My Uncle Brad (born in 1959) grew up in Nowra alongside his mother, father and two younger sisters (my mother and aunty). Although he now works with computers for a living, as a child he wanted to be a fireman or an astronaut and doesn’t remember too much about the television in his childhood home.
“we didn’t watch much tv, we played outside. I don’t know what we played… but we played outside”
He recalls that the family probably got their first television in 1964. The family were the first in the street to buy a television and quickly became very popular as neighbours would come over to watch TV with them.
Uncle Brad remembers watching Hogans Heroes as a family on a Friday night. The television was in the living room and he sat on the lounge with his sisters whilst my grandma and poppy sat on individual arm chairs. At home he also recalls watching “Disney Land” (unsure of the correct name) on a Sunday night as well as watching television whilst on holidays in Wyong.
Colour television was introduced to Australia in 1975. Shortly after this, uncle Brad left high school to join the Air Force. Although there were no televisions on the RAAF (Royal Australian Air Force) base, they could hear the sounds of television through the windows of the ‘School of Radio’ next door, in particular the theme song of “Doctor Who”
During this conversation, we had to double check some facts about television such as important historical dates. He was shocked to learn colour television was only introduced while he was at school as it such an integral part of our lives… especially considering how much society relies on many coloured technologically advanced devices (Tv’s, computers, cameras, smartphones).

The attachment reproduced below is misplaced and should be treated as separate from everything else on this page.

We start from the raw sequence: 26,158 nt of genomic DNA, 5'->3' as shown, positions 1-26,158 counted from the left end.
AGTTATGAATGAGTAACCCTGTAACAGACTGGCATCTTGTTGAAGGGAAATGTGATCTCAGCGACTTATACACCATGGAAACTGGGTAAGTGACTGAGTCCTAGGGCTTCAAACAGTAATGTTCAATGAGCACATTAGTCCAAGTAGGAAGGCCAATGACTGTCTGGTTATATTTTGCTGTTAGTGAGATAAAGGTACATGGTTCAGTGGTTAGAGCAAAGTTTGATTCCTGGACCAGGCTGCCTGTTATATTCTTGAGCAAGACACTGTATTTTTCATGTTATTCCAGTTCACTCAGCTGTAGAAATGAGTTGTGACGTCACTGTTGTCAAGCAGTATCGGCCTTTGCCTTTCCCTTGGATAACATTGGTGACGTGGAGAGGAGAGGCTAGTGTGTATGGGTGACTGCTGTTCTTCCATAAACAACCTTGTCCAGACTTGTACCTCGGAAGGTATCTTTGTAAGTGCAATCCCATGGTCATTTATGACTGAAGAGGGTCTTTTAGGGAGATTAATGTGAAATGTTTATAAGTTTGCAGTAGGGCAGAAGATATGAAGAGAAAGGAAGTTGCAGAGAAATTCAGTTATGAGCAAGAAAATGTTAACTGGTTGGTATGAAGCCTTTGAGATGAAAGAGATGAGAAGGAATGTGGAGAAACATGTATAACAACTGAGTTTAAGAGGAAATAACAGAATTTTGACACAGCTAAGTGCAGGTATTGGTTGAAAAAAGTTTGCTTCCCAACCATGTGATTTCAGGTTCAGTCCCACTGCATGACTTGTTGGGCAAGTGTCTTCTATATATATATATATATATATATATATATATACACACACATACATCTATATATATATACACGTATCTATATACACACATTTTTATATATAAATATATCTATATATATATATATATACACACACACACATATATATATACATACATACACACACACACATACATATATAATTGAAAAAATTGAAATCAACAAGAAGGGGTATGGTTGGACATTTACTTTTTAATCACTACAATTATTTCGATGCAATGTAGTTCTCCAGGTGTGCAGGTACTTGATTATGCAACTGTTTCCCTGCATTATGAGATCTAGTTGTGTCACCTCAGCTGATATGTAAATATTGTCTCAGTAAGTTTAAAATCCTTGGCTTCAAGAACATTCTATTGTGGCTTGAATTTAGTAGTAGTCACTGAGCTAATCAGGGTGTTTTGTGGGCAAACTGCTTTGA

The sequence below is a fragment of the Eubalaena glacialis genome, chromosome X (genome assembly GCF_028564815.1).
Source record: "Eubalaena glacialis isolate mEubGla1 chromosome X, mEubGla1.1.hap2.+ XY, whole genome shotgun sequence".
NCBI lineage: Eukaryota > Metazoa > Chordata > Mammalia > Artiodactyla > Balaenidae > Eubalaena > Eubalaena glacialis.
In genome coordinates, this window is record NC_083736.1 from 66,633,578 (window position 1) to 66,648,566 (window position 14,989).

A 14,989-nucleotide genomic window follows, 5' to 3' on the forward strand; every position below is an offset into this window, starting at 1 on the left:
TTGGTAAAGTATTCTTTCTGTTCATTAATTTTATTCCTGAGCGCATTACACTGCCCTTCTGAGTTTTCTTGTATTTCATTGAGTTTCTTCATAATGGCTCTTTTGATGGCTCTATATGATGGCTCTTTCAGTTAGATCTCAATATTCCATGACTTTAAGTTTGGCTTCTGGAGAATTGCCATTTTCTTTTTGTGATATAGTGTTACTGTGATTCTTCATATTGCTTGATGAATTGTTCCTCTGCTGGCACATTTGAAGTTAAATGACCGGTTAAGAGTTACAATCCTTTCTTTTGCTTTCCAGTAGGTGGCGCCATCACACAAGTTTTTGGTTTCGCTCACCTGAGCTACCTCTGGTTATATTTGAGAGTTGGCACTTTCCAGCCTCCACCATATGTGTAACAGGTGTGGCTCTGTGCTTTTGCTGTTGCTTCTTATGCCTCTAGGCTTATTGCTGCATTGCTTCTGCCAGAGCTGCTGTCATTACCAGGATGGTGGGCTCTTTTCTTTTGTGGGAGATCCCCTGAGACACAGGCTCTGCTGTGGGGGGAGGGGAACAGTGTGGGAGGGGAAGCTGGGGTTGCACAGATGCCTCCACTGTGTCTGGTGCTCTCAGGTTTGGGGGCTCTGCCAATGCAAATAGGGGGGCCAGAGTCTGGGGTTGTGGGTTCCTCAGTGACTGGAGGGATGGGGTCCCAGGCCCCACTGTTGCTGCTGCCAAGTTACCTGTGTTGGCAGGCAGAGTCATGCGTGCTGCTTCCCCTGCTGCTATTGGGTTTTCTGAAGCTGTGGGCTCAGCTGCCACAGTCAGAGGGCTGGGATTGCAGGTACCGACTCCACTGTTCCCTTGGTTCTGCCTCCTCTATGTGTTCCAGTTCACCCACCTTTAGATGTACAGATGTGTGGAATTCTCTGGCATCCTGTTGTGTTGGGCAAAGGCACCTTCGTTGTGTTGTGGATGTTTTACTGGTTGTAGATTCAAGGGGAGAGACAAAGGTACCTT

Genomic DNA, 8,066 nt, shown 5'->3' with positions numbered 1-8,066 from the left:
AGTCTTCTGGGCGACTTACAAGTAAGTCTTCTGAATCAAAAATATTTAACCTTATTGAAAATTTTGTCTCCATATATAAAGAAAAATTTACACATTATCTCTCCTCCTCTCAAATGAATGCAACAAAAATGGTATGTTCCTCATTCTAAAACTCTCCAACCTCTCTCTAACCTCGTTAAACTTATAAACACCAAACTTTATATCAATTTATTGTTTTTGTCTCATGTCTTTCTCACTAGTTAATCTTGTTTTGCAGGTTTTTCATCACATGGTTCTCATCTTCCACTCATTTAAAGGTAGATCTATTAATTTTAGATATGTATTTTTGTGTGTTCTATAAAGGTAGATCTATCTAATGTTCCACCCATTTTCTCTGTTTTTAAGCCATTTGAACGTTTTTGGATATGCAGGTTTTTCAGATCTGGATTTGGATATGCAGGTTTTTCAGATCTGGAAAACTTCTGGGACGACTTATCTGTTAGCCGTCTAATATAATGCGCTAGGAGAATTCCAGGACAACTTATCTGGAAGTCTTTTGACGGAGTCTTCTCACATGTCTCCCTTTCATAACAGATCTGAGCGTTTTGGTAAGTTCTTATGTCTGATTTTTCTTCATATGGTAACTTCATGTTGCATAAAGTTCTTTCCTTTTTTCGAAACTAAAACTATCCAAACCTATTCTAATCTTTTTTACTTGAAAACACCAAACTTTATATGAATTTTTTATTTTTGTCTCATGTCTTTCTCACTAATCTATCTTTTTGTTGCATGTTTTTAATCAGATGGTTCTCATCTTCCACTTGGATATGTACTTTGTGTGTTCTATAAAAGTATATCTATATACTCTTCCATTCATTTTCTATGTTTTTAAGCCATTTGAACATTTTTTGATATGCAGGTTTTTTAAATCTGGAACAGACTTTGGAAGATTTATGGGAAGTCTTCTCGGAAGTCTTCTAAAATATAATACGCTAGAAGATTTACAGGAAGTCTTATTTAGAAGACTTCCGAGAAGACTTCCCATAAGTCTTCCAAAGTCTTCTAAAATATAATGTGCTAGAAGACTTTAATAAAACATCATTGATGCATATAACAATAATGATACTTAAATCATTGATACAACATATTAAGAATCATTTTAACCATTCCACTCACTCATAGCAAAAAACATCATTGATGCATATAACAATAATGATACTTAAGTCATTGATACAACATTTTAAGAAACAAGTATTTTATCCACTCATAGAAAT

Reflecting on this conversation, I noticed some similarities between his childhood and my own. I grew up in a rural area where my family didn’t have access for free to air television, we owned a TV, but we watched video tapes instead of shows (until we were able to get satellite TV – Austar). My brother and I were often played outside.
However after we got Austar (around the age of 5) I remember watching more television, like cartoons in the morning and always being told I couldn’t watch at lunch time as Dad would come home for lunch (nothing has changed there).
Research shows that that 18- 24 year olds spend less time watching television compared to older generations. The way people watch television has also changed due to the introduction of online video content & streaming services such as Netflix & Stan. This could be responsible for the decline in television watching in younger generations.
As I write this post, I am sitting in my Uncle’s lounge room “watching” television, however all four of us in the room are also on our phones and laptops. The television is like background noise and has a part me wishing I could’ve grown up without this technology that is integrated into our daily lives, just so I could truly understand these generational differences.
ACMA, Digital Australians – Generational Differences, ACMA, viewed 1 3 August 2017 <http://www.acma.gov.au/~/media/Research%20and%20Analysis/Information/pdf/Digital%20Australian%20report%20Generational%20differences.PDF>
Barnett, B 2017, Colour Television In Australia, Part 1, Preparing for a Colour Revolution, NFSA, viewed 1 August 2017 <https://www.nfsa.gov.au/latest/colour-tv-part-1>
Television History 2017, Timeline of Television – Important Moments In TV History, Television History viewed 1 August 2017, <http://www.television-history.net/television-origin/television-timeline/>